Tuesday, October 6, 2009

Fourth Quarter Slow-Down (From An Unexpected Cause) and Eventual Recovery During My First Race Being Paced at Headlands Hundred



It would've been nice to sub-20 at a tough, hilly race, less than a week after finishing my
Ironman distance triathlon. Actually, not just nice, but bad-ass. In fact, for the first 75 miles of this past weekend's Headlands Hundred, I was pretty pleased with myself. Perhaps too much so. So, maybe what ended up happening was well deserved.

Earlier this year when I finalized my August-September race schedule, I knew that I was flirting with the chance of injury. Therefore my first goal going into
PCTR's Headlands Hundred on August 8-9, just a week after Vineman, was not to hurt myself, so that I can finish not this 100 mile trail race, but the other two runs of the same distance in the following six weeks. I knew that optimizing my fitness for any one race was out of the question. My goal became just to get through them.

Friday August 7th, I drove my family up to my brother's, the usual routine for races in Marin. I came with my face fittingly made-up in war-paint they serendipitously had out that afternoon when I visited Adventure Park in the Berkeley Marina with my kids.


Although staying relatively near the start of the race offers an obvious advantage, the downside is the usual late night rambunctiousness of my kids and their cousins, and the cramped sleeping arrangments. But, again, going up there is not all about me and my silly race.

Saturday I get up before my alarm and walk downstairs to my pile of race clothes-- my meticulously prepared pile that somehow was missing one of my two gaiters. Despite wasting a lot of time looking for it, I'm able to make it to Rodeo Beach at about 25 minutes 'til the 7 a.m. start, which more than one fellow runner notices as an improvement over my many last-minute appearances.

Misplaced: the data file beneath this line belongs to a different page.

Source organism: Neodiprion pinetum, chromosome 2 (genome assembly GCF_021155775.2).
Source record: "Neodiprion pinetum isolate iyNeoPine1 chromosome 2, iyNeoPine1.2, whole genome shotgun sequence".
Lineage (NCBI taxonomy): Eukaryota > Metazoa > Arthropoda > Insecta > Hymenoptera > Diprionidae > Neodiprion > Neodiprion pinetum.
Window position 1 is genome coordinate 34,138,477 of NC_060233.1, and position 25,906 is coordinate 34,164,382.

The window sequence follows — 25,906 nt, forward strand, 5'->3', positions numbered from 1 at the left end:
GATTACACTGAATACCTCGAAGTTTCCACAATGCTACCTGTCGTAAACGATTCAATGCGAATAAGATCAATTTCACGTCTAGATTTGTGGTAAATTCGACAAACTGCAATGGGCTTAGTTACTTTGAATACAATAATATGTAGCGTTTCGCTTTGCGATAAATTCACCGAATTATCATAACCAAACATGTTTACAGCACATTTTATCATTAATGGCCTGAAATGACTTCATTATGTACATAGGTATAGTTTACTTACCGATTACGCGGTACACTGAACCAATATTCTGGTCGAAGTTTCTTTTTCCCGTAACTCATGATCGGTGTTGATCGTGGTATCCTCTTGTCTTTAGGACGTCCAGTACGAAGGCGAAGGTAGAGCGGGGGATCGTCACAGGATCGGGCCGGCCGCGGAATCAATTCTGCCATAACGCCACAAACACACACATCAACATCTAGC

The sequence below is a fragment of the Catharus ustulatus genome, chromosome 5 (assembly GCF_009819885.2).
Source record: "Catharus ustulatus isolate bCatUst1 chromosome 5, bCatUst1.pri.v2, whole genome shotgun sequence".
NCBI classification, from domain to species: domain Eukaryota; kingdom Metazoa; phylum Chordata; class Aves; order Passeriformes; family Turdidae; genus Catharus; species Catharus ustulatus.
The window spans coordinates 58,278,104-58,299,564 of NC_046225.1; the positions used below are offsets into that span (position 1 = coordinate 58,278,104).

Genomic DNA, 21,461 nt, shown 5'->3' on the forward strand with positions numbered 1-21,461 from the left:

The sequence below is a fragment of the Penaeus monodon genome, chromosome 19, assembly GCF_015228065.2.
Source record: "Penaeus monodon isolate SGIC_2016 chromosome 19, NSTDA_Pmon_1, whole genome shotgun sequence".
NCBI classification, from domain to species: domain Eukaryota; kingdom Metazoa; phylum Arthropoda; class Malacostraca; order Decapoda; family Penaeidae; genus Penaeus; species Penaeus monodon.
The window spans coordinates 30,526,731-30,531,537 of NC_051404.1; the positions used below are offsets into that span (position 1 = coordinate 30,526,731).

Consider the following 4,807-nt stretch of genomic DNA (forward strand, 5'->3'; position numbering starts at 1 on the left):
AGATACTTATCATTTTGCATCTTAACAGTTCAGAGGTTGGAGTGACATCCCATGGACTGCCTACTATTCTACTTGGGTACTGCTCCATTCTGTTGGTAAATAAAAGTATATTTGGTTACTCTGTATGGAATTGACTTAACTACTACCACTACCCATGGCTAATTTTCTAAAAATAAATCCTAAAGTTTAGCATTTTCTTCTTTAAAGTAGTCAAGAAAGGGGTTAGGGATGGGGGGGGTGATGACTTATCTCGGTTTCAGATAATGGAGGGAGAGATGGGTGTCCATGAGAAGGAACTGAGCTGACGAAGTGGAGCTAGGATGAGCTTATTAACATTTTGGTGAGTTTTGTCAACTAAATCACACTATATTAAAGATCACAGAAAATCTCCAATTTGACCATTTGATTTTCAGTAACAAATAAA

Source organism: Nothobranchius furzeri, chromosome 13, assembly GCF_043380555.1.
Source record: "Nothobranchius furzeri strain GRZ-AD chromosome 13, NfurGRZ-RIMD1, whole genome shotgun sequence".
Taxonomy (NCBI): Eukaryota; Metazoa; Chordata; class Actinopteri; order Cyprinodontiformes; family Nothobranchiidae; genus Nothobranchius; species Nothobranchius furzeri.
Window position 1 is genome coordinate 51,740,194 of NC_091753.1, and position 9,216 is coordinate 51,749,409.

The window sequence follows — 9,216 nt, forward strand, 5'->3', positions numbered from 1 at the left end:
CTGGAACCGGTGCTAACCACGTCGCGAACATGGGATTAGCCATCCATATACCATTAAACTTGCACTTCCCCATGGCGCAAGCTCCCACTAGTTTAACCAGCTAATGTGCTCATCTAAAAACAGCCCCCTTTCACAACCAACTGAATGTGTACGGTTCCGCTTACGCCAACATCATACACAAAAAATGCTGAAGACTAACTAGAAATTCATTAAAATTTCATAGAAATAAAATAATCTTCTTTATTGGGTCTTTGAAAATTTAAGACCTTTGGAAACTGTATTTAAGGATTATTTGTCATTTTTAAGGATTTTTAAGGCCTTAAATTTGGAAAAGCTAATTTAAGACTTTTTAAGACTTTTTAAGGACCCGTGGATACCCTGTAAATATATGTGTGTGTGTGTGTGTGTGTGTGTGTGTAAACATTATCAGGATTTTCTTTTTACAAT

I do have to blow a few minutes calling and texting my wife and my brother to see if they can find the gaiter, and if so, bring it down to the start, maybe on the way back from my nephew's tennis match in the city.

I decide I must settle for experimenting to see how well gaiters work, though it's not the gold-standard, blinded, randomized, placebo-controlled trial, the strongest support for evidence based medical practice.

Since I always race in gaiters, I guess the variable is on the left, and the control on the right. Hypothesis: not having gaiters results in pebbles and crap to get into your shoe, which becomes irritating, and sometimes results in time wasted taking your shoe off and on, and definitely reinforces the observations that you are a disorganized idiot for not being able to find it this morning.

Lastly I make final adjustments of the contents of my two drop bags, one for the start finish (which we access 3 times) and Tennessee Valley (visited 8 times-- so I put most of my stuff in this one).

Here are links to the course map and course description and a course flyover. The first 50 miles was originally going to be a Miwok 100k-like out-and-back atop Bolinas Ridge, but with the California state budget crisis, no races can get permits for races through state parks.

1st loop--can't believe how fast I'm running

Wendell Doman starts the race before I am mentally ready. (I have been so busy running around with my kids and nephews all week, I had little time to think about the race.) I see Nathan Yanko and Joe Palubeski, two guys I predict will be at the front, despite this race being their first attempts at the distance. I would intend to keep up with them, but I'm not stupid, and have my sand-bagging Vineman excuse.